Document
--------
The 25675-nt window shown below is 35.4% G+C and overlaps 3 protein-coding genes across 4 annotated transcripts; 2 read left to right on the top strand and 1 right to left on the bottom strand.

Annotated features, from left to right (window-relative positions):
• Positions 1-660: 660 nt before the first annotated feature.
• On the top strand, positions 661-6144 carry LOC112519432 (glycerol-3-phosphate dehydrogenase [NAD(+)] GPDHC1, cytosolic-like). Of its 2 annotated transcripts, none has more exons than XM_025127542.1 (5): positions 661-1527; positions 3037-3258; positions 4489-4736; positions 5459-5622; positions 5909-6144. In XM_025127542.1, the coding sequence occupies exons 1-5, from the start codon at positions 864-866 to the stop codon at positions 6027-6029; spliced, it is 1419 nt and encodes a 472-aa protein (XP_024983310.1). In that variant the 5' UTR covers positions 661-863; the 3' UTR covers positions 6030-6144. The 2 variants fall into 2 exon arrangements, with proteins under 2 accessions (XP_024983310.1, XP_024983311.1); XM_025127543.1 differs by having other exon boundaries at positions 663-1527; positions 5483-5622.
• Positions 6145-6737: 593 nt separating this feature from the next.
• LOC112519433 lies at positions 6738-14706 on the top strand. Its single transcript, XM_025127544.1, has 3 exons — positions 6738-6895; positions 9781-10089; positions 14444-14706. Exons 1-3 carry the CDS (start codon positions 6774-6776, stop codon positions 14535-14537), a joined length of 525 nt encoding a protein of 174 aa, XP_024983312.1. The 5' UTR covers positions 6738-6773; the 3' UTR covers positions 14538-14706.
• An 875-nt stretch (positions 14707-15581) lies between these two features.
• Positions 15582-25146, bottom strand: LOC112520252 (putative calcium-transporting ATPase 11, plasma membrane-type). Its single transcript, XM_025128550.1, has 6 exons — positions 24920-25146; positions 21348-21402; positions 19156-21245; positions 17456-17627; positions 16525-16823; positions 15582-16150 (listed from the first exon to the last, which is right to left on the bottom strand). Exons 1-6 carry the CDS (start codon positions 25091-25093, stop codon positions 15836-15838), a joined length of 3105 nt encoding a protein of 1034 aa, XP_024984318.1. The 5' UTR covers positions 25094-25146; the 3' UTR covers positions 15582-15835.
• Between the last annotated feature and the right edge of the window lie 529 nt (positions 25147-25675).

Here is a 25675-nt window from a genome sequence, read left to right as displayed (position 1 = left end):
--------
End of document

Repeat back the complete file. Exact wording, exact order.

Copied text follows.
The 25675-nt window shown below is 35.4% G+C and overlaps 3 protein-coding genes across 4 annotated transcripts; 2 read left to right on the top strand and 1 right to left on the bottom strand.

Annotated features, from left to right (window-relative positions):
• Positions 1-660: 660 nt before the first annotated feature.
• On the top strand, positions 661-6144 carry LOC112519432 (glycerol-3-phosphate dehydrogenase [NAD(+)] GPDHC1, cytosolic-like). Of its 2 annotated transcripts, none has more exons than XM_025127542.1 (5): positions 661-1527; positions 3037-3258; positions 4489-4736; positions 5459-5622; positions 5909-6144. In XM_025127542.1, the coding sequence occupies exons 1-5, from the start codon at positions 864-866 to the stop codon at positions 6027-6029; spliced, it is 1419 nt and encodes a 472-aa protein (XP_024983310.1). In that variant the 5' UTR covers positions 661-863; the 3' UTR covers positions 6030-6144. The 2 variants fall into 2 exon arrangements, with proteins under 2 accessions (XP_024983310.1, XP_024983311.1); XM_025127543.1 differs by having other exon boundaries at positions 663-1527; positions 5483-5622.
• Positions 6145-6737: 593 nt separating this feature from the next.
• LOC112519433 lies at positions 6738-14706 on the top strand. Its single transcript, XM_025127544.1, has 3 exons — positions 6738-6895; positions 9781-10089; positions 14444-14706. Exons 1-3 carry the CDS (start codon positions 6774-6776, stop codon positions 14535-14537), a joined length of 525 nt encoding a protein of 174 aa, XP_024983312.1. The 5' UTR covers positions 6738-6773; the 3' UTR covers positions 14538-14706.
• An 875-nt stretch (positions 14707-15581) lies between these two features.
• Positions 15582-25146, bottom strand: LOC112520252 (putative calcium-transporting ATPase 11, plasma membrane-type). Its single transcript, XM_025128550.1, has 6 exons — positions 24920-25146; positions 21348-21402; positions 19156-21245; positions 17456-17627; positions 16525-16823; positions 15582-16150 (listed from the first exon to the last, which is right to left on the bottom strand). Exons 1-6 carry the CDS (start codon positions 25091-25093, stop codon positions 15836-15838), a joined length of 3105 nt encoding a protein of 1034 aa, XP_024984318.1. The 5' UTR covers positions 25094-25146; the 3' UTR covers positions 15582-15835.
• Between the last annotated feature and the right edge of the window lie 529 nt (positions 25147-25675).

Here is a 25675-nt window from a genome sequence, read left to right as displayed (position 1 = left end):